men sat at tables covered with bright blue tablecloths and topped by plates
of steaming spaghetti. Three of the diners stumbled a bit through grace
before chowing down.
Laughter mixed with some grumbling — "Don't say anything obnoxious," one blond man wearing a nose ring told his friend.
This was dinner at a Northeast Austin boarding house — one of several in Austin that serve people who can't afford rent anywhere else. In a city where the average rent for a 1,000-square-foot apartment is $930 a month, rooming houses and boarding houses offer a much cheaper alternative. For many, they're a bulwark against homelessness.
They're also, for the most part, unregulated — and it's anyone's guess whether those unlicensed, uninspected houses meet safety standards.
In January, a man died in a fire in an unlicensed rooming house in North Austin. The facility at 10800 N. Lamar Blvd. had space for 39 people in two warehouses and a house. City officials didn't know it existed.
According to data from the city and from social service agencies, at least 15 boarding and rooming houses operate in Austin. The real number probably is much higher: The City of Austin acknowledges that, although city licenses are required, many houses are unlicensed and exist in a word-of-mouth netherworld.
"Boarding houses are real hard to track and find; they are like a subculture of rental," said Kathy Stark, director of the Austin Tenants Council.
Matt Christianson, a senior housing inspector with the city, said his office has "no way of knowing about unlicensed boarding homes . . . unless there's a complaint."
He is the only city inspector assigned to boarding houses, rooming houses, hotels and motels. Before he began his job last summer, the city hadn't had anyone in that position for about four years, said James Doyle, the chief code enforcement officer for the city.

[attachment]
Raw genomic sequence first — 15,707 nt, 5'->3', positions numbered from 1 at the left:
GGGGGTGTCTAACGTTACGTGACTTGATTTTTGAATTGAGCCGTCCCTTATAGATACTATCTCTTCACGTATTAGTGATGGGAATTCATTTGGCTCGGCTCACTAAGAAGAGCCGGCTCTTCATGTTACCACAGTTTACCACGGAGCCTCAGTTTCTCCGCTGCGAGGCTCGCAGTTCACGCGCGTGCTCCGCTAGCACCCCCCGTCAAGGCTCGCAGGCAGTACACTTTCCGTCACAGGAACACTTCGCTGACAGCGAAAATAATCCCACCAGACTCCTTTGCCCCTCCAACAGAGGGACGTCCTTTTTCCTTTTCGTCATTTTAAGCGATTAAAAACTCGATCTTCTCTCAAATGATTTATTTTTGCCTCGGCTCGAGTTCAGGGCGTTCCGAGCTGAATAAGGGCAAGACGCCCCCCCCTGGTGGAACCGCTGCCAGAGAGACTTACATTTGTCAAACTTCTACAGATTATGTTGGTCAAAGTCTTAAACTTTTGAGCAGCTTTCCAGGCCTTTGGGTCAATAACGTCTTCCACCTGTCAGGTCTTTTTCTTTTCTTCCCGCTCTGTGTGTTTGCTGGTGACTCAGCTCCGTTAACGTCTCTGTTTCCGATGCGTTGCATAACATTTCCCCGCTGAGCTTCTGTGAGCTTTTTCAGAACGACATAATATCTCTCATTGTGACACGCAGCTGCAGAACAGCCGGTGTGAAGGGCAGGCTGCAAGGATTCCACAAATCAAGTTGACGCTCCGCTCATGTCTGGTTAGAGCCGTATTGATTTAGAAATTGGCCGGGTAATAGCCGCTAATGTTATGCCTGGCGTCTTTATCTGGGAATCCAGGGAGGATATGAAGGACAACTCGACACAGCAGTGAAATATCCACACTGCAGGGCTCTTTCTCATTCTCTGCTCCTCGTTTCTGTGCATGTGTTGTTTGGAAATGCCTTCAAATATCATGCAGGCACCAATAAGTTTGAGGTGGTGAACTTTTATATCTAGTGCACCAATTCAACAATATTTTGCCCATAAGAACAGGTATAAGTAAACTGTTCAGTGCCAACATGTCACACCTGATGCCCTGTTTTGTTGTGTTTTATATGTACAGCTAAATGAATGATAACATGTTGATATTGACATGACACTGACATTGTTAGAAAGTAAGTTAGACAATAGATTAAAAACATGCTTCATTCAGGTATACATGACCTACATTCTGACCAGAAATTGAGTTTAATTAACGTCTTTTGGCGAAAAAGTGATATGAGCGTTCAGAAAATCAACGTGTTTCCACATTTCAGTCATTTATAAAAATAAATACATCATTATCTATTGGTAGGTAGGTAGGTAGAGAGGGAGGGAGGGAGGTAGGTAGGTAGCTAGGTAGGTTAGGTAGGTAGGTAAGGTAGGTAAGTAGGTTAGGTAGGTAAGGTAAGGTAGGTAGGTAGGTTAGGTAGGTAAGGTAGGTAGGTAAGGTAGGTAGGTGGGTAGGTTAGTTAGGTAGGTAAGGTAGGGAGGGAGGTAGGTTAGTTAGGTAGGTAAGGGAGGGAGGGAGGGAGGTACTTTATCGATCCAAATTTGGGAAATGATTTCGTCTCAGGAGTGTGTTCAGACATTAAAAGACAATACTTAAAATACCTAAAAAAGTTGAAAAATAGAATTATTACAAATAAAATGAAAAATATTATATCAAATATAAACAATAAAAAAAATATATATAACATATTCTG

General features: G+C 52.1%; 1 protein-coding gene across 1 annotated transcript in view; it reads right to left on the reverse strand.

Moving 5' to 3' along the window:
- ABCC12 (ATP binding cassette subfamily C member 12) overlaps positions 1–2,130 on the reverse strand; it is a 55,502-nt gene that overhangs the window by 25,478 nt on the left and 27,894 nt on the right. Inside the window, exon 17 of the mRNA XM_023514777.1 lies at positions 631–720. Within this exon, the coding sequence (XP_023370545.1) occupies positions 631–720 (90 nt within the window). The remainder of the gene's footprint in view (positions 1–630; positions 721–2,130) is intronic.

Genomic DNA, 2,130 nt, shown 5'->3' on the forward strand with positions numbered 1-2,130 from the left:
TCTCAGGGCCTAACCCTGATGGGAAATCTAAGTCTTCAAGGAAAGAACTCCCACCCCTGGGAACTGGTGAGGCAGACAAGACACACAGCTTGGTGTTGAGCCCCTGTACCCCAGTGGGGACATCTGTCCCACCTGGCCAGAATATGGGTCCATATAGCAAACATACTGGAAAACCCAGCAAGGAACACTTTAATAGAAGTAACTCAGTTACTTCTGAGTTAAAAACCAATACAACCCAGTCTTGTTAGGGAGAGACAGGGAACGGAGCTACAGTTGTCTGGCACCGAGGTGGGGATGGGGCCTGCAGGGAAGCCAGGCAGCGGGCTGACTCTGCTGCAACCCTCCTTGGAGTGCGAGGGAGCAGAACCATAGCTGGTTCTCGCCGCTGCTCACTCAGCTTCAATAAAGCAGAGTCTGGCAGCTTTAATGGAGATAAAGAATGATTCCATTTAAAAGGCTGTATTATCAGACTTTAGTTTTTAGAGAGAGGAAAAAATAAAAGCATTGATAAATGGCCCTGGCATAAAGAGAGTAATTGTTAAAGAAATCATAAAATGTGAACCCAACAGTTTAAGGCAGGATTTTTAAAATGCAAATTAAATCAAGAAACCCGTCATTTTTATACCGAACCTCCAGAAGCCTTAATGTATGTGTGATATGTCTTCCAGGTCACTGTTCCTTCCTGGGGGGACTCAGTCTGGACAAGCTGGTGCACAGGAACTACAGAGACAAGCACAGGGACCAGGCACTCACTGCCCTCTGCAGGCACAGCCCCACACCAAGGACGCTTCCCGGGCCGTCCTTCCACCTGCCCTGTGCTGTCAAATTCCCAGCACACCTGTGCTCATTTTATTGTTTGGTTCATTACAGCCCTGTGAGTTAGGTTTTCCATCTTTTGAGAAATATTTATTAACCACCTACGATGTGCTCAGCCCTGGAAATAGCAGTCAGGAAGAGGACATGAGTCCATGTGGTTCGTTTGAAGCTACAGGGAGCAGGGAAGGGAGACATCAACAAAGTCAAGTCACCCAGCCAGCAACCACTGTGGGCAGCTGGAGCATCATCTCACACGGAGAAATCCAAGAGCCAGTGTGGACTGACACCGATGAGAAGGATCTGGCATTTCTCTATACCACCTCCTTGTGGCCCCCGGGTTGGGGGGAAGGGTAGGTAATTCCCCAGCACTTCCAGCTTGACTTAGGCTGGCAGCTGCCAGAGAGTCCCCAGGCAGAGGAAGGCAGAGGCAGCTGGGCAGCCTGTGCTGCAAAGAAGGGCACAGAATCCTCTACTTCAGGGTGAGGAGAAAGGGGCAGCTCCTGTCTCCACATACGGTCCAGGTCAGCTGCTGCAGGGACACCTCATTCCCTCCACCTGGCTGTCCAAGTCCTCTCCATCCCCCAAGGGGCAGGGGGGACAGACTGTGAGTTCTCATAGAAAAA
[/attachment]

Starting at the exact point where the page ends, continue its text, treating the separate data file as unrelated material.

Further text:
Christianson has 21,000 rooms to inspect in a town where construction is booming. When he began his job, he said, at least 30 new hotels and motels didn't have licenses, and operators didn't know they needed them.
He said he has just begun to focus on boarding houses, for now primarily in the University of Texas area. "Most of the boarding houses are in the UT area, and they are the fraternities, the sororities and the co-ops," Christianson said.
The city defines a boarding house as a place where more than six unrelated people pay rent and are served meals; a rooming house is the same but doesn't provide meals. The city requires that both be licensed and allow an annual inspection. In addition, houses that assist with personal care or medication must have a license from the Texas Department of Human Services .
Inspectors check factors such as whether smoke detectors work, whether electrical outlets are overloaded, whether water heaters are vented properly, whether doors and windows are in good repair and whether plumbing works.